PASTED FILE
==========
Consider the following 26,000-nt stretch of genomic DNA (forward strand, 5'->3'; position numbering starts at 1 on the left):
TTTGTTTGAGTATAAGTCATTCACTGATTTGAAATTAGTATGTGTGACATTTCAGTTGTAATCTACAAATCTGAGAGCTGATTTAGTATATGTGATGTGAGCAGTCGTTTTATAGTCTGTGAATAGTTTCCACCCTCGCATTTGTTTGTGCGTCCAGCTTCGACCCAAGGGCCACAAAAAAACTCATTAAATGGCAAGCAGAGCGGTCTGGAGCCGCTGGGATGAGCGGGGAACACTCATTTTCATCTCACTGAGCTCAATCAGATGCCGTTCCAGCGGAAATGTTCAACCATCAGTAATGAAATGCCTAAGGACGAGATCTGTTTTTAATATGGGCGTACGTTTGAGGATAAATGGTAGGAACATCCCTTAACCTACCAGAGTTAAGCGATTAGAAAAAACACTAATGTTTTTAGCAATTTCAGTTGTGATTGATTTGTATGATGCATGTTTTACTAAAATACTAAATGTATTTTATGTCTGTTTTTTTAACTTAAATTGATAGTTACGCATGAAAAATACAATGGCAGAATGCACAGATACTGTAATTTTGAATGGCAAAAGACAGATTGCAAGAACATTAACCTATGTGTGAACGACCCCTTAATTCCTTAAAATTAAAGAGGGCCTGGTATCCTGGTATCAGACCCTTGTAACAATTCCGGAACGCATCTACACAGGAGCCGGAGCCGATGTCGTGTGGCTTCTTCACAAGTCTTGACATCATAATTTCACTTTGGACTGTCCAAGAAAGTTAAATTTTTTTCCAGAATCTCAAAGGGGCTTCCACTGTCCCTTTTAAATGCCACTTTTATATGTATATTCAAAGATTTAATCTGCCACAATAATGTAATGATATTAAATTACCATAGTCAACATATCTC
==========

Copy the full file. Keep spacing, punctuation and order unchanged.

Consider the following 26,000-nt stretch of genomic DNA (forward strand, 5'->3'; position numbering starts at 1 on the left):
TTTGTTTGAGTATAAGTCATTCACTGATTTGAAATTAGTATGTGTGACATTTCAGTTGTAATCTACAAATCTGAGAGCTGATTTAGTATATGTGATGTGAGCAGTCGTTTTATAGTCTGTGAATAGTTTCCACCCTCGCATTTGTTTGTGCGTCCAGCTTCGACCCAAGGGCCACAAAAAAACTCATTAAATGGCAAGCAGAGCGGTCTGGAGCCGCTGGGATGAGCGGGGAACACTCATTTTCATCTCACTGAGCTCAATCAGATGCCGTTCCAGCGGAAATGTTCAACCATCAGTAATGAAATGCCTAAGGACGAGATCTGTTTTTAATATGGGCGTACGTTTGAGGATAAATGGTAGGAACATCCCTTAACCTACCAGAGTTAAGCGATTAGAAAAAACACTAATGTTTTTAGCAATTTCAGTTGTGATTGATTTGTATGATGCATGTTTTACTAAAATACTAAATGTATTTTATGTCTGTTTTTTTAACTTAAATTGATAGTTACGCATGAAAAATACAATGGCAGAATGCACAGATACTGTAATTTTGAATGGCAAAAGACAGATTGCAAGAACATTAACCTATGTGTGAACGACCCCTTAATTCCTTAAAATTAAAGAGGGCCTGGTATCCTGGTATCAGACCCTTGTAACAATTCCGGAACGCATCTACACAGGAGCCGGAGCCGATGTCGTGTGGCTTCTTCACAAGTCTTGACATCATAATTTCACTTTGGACTGTCCAAGAAAGTTAAATTTTTTTCCAGAATCTCAAAGGGGCTTCCACTGTCCCTTTTAAATGCCACTTTTATATGTATATTCAAAGATTTAATCTGCCACAATAATGTAATGATATTAAATTACCATAGTCAACATATCTC